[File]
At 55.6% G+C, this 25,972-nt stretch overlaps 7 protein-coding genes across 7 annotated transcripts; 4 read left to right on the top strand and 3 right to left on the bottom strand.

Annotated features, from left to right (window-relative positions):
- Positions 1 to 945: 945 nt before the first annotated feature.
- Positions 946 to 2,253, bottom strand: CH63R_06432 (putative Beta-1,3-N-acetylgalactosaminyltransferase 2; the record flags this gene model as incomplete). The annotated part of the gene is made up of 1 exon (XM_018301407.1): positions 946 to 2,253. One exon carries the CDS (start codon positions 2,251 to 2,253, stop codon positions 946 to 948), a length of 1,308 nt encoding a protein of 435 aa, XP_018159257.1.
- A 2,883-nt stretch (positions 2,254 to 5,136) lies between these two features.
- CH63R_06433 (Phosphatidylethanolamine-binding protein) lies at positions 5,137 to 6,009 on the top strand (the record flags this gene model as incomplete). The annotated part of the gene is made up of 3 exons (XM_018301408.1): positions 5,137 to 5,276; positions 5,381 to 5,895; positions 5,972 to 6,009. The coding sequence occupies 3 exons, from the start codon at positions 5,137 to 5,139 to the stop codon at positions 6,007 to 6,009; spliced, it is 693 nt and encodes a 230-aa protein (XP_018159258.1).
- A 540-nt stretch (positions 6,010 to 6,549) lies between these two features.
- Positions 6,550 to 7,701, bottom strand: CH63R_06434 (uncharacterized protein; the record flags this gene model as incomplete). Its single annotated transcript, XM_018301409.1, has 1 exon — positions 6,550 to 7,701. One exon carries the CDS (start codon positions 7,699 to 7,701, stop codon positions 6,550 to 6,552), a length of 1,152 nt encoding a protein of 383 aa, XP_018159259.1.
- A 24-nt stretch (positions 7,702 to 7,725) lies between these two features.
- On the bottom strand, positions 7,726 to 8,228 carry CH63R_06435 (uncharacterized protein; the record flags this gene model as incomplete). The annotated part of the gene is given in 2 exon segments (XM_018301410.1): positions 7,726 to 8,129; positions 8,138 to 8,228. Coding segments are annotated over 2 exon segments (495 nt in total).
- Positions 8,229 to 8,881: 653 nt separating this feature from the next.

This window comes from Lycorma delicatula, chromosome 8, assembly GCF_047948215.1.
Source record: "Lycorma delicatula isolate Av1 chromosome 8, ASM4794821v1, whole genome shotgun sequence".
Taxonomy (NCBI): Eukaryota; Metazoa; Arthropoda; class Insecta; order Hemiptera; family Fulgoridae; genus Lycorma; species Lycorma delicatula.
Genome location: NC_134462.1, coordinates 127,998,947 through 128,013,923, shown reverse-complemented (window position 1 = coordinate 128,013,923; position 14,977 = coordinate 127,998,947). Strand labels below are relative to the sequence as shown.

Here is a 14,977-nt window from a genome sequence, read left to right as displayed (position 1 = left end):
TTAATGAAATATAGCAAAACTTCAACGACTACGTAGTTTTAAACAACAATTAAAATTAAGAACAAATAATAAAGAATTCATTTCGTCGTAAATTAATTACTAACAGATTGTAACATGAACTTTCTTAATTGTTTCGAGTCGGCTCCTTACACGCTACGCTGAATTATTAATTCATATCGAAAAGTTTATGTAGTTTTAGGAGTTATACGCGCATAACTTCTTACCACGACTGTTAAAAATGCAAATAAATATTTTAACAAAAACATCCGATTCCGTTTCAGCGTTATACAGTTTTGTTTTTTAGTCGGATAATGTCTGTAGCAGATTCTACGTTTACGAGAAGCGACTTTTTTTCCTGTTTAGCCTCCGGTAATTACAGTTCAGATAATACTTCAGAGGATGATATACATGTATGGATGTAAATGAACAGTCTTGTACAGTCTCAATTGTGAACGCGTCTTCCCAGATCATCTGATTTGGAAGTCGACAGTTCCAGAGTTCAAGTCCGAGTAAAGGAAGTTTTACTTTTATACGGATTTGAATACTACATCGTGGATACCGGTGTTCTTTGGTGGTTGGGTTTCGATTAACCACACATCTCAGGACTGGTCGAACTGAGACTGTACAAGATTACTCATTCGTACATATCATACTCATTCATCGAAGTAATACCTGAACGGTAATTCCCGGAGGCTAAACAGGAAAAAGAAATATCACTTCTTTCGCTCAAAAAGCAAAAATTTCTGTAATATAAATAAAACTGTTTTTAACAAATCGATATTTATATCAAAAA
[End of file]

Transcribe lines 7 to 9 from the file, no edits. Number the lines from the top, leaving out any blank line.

- A 540-nt stretch (positions 6,010 to 6,549) lies between these two features.
- Positions 6,550 to 7,701, bottom strand: CH63R_06434 (uncharacterized protein; the record flags this gene model as incomplete). Its single annotated transcript, XM_018301409.1, has 1 exon — positions 6,550 to 7,701. One exon carries the CDS (start codon positions 7,699 to 7,701, stop codon positions 6,550 to 6,552), a length of 1,152 nt encoding a protein of 383 aa, XP_018159259.1.
- A 24-nt stretch (positions 7,702 to 7,725) lies between these two features.